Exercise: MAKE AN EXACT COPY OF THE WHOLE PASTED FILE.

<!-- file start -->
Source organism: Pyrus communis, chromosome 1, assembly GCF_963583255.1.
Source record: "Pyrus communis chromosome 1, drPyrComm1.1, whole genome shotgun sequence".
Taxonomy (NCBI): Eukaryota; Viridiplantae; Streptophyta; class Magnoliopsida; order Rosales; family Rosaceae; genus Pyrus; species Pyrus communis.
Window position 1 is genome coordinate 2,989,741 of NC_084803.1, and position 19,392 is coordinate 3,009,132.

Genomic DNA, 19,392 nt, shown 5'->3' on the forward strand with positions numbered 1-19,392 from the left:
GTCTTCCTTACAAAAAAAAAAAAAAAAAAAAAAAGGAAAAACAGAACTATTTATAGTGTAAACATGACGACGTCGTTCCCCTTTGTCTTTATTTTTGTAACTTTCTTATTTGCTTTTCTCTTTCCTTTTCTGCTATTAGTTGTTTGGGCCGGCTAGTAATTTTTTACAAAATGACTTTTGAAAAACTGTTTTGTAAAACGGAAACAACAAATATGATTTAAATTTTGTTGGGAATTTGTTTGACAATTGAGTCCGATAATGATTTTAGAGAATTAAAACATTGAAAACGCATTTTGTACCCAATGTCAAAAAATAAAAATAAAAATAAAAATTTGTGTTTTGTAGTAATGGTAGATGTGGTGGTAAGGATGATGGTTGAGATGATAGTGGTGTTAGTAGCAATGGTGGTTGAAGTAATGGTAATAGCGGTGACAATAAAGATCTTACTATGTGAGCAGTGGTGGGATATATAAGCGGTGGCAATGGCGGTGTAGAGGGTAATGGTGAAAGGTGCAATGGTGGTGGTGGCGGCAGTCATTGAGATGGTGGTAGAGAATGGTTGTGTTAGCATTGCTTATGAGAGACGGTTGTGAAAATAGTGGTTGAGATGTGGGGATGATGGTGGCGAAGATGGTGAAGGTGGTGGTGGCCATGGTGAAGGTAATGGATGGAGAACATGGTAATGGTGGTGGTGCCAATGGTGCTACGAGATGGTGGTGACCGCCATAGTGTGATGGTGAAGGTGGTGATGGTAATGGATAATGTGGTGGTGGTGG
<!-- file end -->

Source organism: Pyrus communis, chromosome 1, assembly GCF_963583255.1.
Source record: "Pyrus communis chromosome 1, drPyrComm1.1, whole genome shotgun sequence".
Taxonomy (NCBI): Eukaryota; Viridiplantae; Streptophyta; class Magnoliopsida; order Rosales; family Rosaceae; genus Pyrus; species Pyrus communis.
Window position 1 is genome coordinate 2,989,741 of NC_084803.1, and position 19,392 is coordinate 3,009,132.

Genomic DNA, 19,392 nt, shown 5'->3' on the forward strand with positions numbered 1-19,392 from the left:
GTCTTCCTTACAAAAAAAAAAAAAAAAAAAAAAAGGAAAAACAGAACTATTTATAGTGTAAACATGACGACGTCGTTCCCCTTTGTCTTTATTTTTGTAACTTTCTTATTTGCTTTTCTCTTTCCTTTTCTGCTATTAGTTGTTTGGGCCGGCTAGTAATTTTTTACAAAATGACTTTTGAAAAACTGTTTTGTAAAACGGAAACAACAAATATGATTTAAATTTTGTTGGGAATTTGTTTGACAATTGAGTCCGATAATGATTTTAGAGAATTAAAACATTGAAAACGCATTTTGTACCCAATGTCAAAAAATAAAAATAAAAATAAAAATTTGTGTTTTGTAGTAATGGTAGATGTGGTGGTAAGGATGATGGTTGAGATGATAGTGGTGTTAGTAGCAATGGTGGTTGAAGTAATGGTAATAGCGGTGACAATAAAGATCTTACTATGTGAGCAGTGGTGGGATATATAAGCGGTGGCAATGGCGGTGTAGAGGGTAATGGTGAAAGGTGCAATGGTGGTGGTGGCGGCAGTCATTGAGATGGTGGTAGAGAATGGTTGTGTTAGCATTGCTTATGAGAGACGGTTGTGAAAATAGTGGTTGAGATGTGGGGATGATGGTGGCGAAGATGGTGAAGGTGGTGGTGGCCATGGTGAAGGTAATGGATGGAGAACATGGTAATGGTGGTGGTGCCAATGGTGCTACGAGATGGTGGTGACCGCCATAGTGTGATGGTGAAGGTGGTGATGGTAATGGATAATGTGGTGGTGGTGG